With all due respect to my friends at Blackboard, it is not exactly an earthshaking platform in terms of innovation, but it is a comprehensive suite of products wrapped up in one package with a nice bow on top. At the end of the day this is important to higher education because simplicity is key to executing enterprise scale operations. Did that sound like it came right out of Business 101 and fits better with corporate strategy than education? If it does so be it, because large scale eLearning is an enterprise level business whether it is being delivered at a for-profit, public or private institution. Anyone who wants to dispute this please consider for a moment the unending pressure to grow FTE's at public institutions - that my fellow academics is just as corporate as the for-profits looking at tuition in terms of EBITDA.
Compounding the administrative push for unified systems is faculty resistance. Chances are if you are reading this blog then you are in the 16% that are 1 or 2 standard deviations out on the innovation curve. But what you have to remember is that there is another 84% of faculty who are way behind you in terms of what they are willing to do with technology. You know these people well; they are the faculty members who you finally got to open a Facebook account and they now have all of 10 friends and three updates in the last six months. Granted, this majority might follow the lead of the innovators and early adopters and run an experiment with twittering in parallel with their courses, but if you think for a minute that these folks are going to Frankenstein together a dozen cloud-based apps to teach a course then I am sure there are some people who would love to talk to you about real estate ventures in sunny southern Afghanistan. This group of faculty want applications that are well established on the Plateau of Productivity in Gartner's Hype Cycle.
Since one of my passions is playing with emerging technologies for eLearning, the above may sound like I am selling out; not at all, I am simply being a realist. I think that it is the job of the innovators and early adopters, who have high pain thresholds, to experiment with all of the shiny new toys and make the case for why they need to be adopted. But at the institutional level the idea of radical changes in learning technologies is a non-starter. I have fought that fight too many times and have way too many scars to think that it is plausible. Even the most promising developments that I see materializing are grounded against very traditional platforms. So how does all of this relate to the recent spurt of Blackboard acquisitions and partnerships being good for the market?
In her recent blog on Elluminate, Wimba and Connect, my friend Ellen Wagner, laid out a very compelling argument for how the Blackboard deal opens the door for tight integration and partnerships between other video conferencing providers and platforms. With the full disclaimer that I am an ardent Connect fanboy and a member of Adobe's Education Leaders group, I believe that Connect is by far the best product in its space. Thus, the door is wide open for one of the other LMS providers (proprietary or open source) to do tight integration with Connect and suddenly the Blackboard application doesn't look so ominous. The same, of course, is true for the Blackboard / Barnes and Noble deal. We have already seen the Pearson / eCollege acquisition and I am sure that McGraw Hill and Sunguage are assessing options for making their products native components of one LMS or the other; as well as the remarkable work that the folks at Flat World Knowledge are doing. I would suspect that given the right incentive even Amazon would be interested in having a place at the table similar to Barnes and Noble. The same potential follows for every variety of social media and eLearning application out there.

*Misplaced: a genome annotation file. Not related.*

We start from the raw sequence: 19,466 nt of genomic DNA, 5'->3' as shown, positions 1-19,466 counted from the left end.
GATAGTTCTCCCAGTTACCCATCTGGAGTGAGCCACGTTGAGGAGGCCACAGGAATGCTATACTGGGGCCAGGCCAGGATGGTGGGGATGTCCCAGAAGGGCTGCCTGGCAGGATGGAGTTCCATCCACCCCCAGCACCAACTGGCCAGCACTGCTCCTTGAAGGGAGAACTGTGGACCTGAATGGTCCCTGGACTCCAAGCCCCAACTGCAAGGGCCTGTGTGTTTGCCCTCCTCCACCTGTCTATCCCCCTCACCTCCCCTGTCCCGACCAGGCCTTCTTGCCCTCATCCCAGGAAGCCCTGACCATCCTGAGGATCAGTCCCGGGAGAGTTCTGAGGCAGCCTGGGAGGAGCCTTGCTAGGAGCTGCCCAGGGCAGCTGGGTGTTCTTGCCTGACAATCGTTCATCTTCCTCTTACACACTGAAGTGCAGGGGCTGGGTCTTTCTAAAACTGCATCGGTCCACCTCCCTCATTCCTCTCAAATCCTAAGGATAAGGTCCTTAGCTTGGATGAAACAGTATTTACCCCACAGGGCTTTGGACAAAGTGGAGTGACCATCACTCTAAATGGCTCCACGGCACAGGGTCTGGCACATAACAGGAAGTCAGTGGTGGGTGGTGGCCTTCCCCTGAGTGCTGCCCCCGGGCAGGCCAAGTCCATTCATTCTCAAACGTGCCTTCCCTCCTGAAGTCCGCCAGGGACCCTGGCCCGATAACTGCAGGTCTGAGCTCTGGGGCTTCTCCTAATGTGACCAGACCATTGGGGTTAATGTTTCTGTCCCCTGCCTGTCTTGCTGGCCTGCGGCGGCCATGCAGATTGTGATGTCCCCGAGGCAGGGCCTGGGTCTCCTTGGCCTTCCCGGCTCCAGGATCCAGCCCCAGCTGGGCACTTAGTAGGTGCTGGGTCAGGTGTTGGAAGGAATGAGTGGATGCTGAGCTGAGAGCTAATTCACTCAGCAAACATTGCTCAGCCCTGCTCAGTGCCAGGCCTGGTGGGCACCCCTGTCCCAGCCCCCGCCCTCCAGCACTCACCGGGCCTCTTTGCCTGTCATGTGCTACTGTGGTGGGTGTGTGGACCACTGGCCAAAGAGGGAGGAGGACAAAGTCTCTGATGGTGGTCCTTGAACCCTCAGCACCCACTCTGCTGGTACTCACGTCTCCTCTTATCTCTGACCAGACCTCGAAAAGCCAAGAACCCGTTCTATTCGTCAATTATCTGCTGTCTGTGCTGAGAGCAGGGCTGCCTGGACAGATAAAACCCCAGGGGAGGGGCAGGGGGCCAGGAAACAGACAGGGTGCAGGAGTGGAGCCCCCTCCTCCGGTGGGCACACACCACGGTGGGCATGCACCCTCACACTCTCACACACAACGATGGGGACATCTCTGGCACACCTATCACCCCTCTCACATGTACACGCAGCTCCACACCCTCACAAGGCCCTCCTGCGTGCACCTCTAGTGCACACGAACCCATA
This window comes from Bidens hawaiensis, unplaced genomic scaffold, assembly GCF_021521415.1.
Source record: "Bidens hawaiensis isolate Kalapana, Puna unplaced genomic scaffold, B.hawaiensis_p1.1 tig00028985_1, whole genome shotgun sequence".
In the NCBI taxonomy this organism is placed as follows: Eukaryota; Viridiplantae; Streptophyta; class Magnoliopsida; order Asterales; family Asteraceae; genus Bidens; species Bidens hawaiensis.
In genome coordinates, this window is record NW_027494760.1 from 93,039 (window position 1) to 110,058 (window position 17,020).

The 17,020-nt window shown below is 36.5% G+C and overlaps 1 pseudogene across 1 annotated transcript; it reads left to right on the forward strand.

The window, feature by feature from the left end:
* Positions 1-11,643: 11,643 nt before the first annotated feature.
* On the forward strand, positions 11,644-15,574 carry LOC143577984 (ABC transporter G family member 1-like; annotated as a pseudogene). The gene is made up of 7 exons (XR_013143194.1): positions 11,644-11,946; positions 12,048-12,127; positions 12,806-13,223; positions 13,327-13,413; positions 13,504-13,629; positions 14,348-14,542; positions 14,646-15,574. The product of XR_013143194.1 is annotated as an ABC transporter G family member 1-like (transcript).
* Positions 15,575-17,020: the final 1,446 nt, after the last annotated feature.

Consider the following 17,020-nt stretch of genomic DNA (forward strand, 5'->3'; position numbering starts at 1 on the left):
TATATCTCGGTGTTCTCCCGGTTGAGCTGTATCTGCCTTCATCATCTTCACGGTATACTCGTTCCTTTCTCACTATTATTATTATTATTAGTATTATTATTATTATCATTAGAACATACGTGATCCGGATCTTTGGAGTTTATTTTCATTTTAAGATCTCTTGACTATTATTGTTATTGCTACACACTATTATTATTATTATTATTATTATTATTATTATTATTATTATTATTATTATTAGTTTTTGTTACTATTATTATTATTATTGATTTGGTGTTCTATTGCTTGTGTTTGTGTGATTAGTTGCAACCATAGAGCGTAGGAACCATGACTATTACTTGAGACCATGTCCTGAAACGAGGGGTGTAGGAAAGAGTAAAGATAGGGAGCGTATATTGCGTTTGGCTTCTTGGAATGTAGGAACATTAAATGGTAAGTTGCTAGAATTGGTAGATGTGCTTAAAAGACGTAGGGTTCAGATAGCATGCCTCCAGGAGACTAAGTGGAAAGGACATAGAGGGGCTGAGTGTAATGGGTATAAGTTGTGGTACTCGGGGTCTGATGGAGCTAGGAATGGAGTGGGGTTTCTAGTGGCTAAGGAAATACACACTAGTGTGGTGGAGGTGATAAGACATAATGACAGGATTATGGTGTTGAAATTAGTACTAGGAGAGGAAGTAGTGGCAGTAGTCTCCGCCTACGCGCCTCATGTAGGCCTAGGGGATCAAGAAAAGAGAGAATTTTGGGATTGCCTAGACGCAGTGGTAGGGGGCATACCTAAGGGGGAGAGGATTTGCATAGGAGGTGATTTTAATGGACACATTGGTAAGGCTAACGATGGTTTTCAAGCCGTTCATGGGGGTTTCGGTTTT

At this point I can hear some readers screaming that Blackboard is so monolithic that there is no one who can compete with them, Blackboard is extending their tentacles into all of higher education, elaborating on the whole Blackborg mythology, etc. etc. Again, I say rubbish. There are over 120 LMS's currently on the market. Granted some of these are very small implementations and intended for niche markets, but there are a lot that have significant promise for eLearning; its not just D2L fighting the good fight. On the proprietary side there is a very long list starting with some of my favorites such as 360Scholar and Learn.com. In the open source arena there is a myriad of choices, including Moodle, Sakai and (my personal favorite) OLAT. Each and every one of these LMS providers or communities has the ability to build out API's and work with solutions providers to create robust comprehensive platforms that offer full service options for the education market.
Blackboard is good at what they do because they have developed a comprehensive solution for academia. There are problems and its far from an ideal solution, but it is the market leader because they concentrated on meeting the demand for the largest segment of their audience. However, in doing so they have shut out a tremendous number of partners in favor of the ones that they believed would be most compatible with their platform. That said, all of those solutions providers who got shut out must surely want a part of the very lucrative education market and are looking for partners of their own. So, let the dating game begin and the platform wars start in earnest; hopefully the result will be the emergence of ever more robust, comprehensive platform solutions that benefit the large majority of educators. If this happens then we have Blackboard to thank. If it doesn't then academia and Blackboard's corporate competitors have only themselves to blame.